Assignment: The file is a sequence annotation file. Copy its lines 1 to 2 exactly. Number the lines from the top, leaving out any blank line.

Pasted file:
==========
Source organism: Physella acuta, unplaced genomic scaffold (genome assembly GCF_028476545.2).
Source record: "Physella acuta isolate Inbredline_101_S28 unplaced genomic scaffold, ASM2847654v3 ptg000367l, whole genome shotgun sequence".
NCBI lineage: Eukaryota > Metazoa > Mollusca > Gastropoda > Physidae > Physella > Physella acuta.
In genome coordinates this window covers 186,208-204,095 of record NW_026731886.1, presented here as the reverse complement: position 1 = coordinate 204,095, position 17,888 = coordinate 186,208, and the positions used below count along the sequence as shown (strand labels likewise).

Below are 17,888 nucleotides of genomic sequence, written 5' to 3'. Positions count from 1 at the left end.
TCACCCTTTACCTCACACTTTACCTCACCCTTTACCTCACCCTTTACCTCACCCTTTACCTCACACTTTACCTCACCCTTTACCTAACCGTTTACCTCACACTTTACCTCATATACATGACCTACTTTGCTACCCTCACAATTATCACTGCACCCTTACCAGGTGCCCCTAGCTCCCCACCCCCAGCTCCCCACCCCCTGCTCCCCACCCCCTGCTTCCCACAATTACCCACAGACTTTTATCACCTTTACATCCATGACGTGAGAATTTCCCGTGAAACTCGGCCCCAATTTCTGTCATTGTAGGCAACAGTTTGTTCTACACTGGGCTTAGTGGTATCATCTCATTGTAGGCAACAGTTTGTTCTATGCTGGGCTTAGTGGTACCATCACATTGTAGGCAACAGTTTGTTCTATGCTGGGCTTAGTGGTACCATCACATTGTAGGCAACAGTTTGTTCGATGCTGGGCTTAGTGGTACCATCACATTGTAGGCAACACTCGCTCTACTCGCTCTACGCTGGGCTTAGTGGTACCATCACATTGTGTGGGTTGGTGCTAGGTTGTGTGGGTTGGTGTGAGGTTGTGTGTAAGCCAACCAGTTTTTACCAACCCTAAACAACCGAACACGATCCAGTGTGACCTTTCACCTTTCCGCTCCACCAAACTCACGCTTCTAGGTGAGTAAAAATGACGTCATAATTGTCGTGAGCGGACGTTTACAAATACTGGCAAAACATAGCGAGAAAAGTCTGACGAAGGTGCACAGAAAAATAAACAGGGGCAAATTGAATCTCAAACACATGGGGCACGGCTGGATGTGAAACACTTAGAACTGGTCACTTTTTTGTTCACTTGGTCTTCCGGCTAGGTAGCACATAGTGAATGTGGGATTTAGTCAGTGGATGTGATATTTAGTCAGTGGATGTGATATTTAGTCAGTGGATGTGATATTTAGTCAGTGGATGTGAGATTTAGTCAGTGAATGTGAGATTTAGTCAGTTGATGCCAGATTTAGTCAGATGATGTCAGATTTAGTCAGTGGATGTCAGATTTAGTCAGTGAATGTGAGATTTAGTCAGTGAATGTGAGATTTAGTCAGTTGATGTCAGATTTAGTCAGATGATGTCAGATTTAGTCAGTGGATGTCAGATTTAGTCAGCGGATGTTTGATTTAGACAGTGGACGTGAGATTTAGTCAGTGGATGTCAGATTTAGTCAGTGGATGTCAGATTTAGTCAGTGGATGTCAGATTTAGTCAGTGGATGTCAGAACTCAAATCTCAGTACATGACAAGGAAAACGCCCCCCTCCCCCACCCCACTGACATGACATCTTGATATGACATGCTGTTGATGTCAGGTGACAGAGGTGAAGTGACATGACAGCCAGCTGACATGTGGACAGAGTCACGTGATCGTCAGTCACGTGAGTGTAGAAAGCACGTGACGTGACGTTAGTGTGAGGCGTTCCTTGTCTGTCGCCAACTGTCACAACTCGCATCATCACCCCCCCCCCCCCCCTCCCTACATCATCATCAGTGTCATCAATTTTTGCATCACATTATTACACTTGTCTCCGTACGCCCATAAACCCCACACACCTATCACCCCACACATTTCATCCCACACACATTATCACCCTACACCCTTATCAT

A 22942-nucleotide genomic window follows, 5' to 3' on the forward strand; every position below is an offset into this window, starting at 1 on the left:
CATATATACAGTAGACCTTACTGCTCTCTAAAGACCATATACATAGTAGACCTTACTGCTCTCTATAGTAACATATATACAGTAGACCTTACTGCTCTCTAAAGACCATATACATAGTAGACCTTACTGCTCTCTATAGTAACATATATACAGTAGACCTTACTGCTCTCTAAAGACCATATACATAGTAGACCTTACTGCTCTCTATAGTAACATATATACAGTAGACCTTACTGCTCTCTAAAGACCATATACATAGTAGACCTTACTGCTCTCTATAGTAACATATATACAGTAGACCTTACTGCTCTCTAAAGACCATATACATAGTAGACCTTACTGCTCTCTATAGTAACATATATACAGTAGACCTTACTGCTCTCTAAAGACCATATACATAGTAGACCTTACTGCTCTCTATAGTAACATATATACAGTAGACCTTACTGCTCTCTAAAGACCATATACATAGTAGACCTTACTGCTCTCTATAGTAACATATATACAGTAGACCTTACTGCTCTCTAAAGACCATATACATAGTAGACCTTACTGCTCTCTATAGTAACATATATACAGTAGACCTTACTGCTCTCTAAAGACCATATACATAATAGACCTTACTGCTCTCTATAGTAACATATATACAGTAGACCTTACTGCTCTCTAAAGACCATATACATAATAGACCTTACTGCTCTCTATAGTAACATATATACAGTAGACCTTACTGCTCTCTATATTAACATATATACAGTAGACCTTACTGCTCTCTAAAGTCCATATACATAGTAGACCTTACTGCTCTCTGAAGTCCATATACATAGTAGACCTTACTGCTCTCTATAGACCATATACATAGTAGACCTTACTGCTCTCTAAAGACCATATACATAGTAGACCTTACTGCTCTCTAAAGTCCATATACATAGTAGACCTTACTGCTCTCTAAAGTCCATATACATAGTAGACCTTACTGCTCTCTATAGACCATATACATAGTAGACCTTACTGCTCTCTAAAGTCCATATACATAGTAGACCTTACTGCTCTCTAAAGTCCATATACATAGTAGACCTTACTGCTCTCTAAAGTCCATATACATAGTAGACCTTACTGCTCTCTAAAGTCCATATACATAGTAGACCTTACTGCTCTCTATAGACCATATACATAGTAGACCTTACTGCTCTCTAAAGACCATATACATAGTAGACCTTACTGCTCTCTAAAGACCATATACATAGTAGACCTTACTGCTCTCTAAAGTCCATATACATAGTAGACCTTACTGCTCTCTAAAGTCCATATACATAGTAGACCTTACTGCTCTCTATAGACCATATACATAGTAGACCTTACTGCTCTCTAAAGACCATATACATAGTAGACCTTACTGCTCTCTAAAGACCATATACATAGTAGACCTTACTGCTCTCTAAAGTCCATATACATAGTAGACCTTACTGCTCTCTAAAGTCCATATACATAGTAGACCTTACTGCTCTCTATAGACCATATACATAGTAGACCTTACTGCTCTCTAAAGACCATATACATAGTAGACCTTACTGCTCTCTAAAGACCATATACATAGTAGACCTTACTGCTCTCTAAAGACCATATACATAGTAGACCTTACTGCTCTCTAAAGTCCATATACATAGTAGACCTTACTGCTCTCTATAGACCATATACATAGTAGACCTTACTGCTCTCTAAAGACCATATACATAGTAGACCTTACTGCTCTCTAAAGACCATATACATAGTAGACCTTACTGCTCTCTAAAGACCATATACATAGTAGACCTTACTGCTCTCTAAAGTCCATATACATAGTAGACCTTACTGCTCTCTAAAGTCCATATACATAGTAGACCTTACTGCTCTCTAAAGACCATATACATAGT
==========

Source organism: Physella acuta, unplaced genomic scaffold (genome assembly GCF_028476545.2).
Source record: "Physella acuta isolate Inbredline_101_S28 unplaced genomic scaffold, ASM2847654v3 ptg000367l, whole genome shotgun sequence".